If the deal goes ahead, the ECB will welcome a load of money being pumped into the sport. Any money that comes in can benefit the the game of cricket at all levels, particularly as many clubs have struggled financially since the Covid-19 pandemic.

What’s in it for Bridgepoint?

Bridgepoint is a London listed private equity company and what they’re looking for from this deal is a return on their investment (in other words, money).

The way private equity works is this:

  1. A private equity firm finds a private company that has potential to grow a lot.

  2. They invest money into the company and (usually) take a majority stake in that business.

  3. They work to increase its value over time (e.g. by changing management or merging with other companies to improve efficiency).

  4. Once it’s nice and valuable, they look to sell the company for a profit.

Simple, right?

The Hundred is only in its second ever year running but its popularity is headed in the right direction. This year, more than 500,000 people went to the matches in person and there was a record-setting 271,000 people attending the women's matches.

More than 14m watched at least some of the tournament on Sky Sports (although these numbers were down on last year).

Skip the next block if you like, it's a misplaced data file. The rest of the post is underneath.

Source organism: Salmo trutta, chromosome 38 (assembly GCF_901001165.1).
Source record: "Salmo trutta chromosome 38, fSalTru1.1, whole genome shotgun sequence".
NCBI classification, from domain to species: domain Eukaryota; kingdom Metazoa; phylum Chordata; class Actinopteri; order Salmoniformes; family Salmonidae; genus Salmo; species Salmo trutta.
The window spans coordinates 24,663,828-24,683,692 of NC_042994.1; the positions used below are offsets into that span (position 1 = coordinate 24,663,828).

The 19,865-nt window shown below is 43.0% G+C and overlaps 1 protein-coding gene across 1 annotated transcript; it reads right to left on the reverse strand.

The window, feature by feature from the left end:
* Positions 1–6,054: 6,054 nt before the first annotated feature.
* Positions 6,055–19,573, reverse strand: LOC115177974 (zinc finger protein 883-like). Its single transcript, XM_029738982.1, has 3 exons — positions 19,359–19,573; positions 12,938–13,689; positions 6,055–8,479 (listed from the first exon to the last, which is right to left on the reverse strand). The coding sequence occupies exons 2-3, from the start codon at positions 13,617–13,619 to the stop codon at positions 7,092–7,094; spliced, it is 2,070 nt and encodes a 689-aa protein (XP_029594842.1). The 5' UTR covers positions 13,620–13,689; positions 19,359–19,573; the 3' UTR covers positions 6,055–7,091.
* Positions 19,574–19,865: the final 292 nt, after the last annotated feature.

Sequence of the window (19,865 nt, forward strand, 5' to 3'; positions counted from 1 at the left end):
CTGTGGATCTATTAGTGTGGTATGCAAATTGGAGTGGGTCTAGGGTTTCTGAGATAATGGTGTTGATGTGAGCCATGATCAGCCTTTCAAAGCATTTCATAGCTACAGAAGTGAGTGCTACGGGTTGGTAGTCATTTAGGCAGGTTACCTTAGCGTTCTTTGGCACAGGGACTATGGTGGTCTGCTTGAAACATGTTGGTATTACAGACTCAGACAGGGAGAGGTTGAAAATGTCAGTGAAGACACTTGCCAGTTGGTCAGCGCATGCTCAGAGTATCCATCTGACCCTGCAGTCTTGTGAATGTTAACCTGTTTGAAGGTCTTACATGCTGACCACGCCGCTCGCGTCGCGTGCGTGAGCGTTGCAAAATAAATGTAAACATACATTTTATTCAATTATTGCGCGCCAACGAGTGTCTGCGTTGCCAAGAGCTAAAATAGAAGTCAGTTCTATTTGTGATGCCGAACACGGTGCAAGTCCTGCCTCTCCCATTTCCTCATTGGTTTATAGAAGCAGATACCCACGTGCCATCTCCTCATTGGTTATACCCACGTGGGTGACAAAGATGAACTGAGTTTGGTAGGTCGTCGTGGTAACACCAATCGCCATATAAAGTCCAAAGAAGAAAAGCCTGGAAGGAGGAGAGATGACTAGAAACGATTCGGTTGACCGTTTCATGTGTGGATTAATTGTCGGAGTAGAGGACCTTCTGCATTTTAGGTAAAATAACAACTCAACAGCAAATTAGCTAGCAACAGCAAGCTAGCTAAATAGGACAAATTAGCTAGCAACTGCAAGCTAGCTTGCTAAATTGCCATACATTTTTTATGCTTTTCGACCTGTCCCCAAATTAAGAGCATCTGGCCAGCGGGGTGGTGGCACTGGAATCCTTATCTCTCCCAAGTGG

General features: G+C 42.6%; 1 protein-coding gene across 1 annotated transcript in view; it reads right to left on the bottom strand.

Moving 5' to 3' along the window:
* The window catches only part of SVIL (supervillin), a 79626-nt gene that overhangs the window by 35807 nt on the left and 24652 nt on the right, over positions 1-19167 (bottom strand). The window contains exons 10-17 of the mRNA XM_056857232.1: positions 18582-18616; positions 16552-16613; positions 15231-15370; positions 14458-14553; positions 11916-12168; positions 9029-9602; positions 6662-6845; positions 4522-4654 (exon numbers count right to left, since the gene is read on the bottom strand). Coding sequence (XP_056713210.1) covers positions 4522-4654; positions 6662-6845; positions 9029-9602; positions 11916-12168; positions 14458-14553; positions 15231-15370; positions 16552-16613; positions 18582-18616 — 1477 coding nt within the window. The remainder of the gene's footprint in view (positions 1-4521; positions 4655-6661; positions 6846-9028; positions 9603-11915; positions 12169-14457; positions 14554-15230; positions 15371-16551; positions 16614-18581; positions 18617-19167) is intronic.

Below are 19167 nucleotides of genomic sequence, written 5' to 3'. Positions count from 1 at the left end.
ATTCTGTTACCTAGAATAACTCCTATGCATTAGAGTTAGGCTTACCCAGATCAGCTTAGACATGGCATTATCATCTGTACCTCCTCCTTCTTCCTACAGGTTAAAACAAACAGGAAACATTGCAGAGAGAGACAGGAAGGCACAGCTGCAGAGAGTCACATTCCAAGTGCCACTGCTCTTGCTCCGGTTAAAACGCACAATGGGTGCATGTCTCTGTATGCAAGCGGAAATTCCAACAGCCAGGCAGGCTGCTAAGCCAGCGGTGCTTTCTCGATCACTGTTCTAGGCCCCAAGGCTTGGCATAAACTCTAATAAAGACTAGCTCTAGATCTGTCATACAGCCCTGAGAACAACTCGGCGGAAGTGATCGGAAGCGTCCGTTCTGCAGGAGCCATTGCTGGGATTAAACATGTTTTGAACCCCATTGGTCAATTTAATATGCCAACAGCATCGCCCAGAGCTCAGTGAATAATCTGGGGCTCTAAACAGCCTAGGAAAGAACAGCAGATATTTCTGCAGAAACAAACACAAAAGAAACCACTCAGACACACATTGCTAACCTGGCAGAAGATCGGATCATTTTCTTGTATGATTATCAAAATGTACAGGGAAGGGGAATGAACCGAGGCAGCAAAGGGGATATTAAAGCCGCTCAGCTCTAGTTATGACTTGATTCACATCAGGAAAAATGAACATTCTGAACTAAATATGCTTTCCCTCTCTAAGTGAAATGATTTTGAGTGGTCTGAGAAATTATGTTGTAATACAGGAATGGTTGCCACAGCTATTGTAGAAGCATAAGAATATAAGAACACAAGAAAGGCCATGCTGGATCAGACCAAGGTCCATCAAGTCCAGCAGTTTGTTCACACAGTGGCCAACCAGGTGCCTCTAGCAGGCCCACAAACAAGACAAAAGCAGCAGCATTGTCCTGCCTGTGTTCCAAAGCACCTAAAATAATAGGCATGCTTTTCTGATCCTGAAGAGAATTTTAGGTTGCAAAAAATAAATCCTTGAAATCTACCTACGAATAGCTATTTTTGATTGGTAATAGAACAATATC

Bridgepoint's looking to accelerate investment into English cricket (focusing on the women’s game too). If the offer is accepted, Bridgepoint will hope that the money helps grow the popularity of the competition (e.g. by attracting the biggest players) to eventually give it the chance to ‘cash out’ with a big return.

Is this a new idea?

It’s something new for English cricket as the ECB has never let private investment into the sport. But, more generally, this isn’t too new.

Last year, CVC Capital Partners (another private equity firm) did a $509m deal to buy a chunk of rugby’s Six Nations tournament.

Bridgepoint itself has been investing into sports for a while. For a long time, it owned MotoGP motorcycle racing and it recently tried (and failed) to invest in the Women's Super League in football.

External investment into sports is becoming more of an inevitability as it looks like there’s clearly money to be made.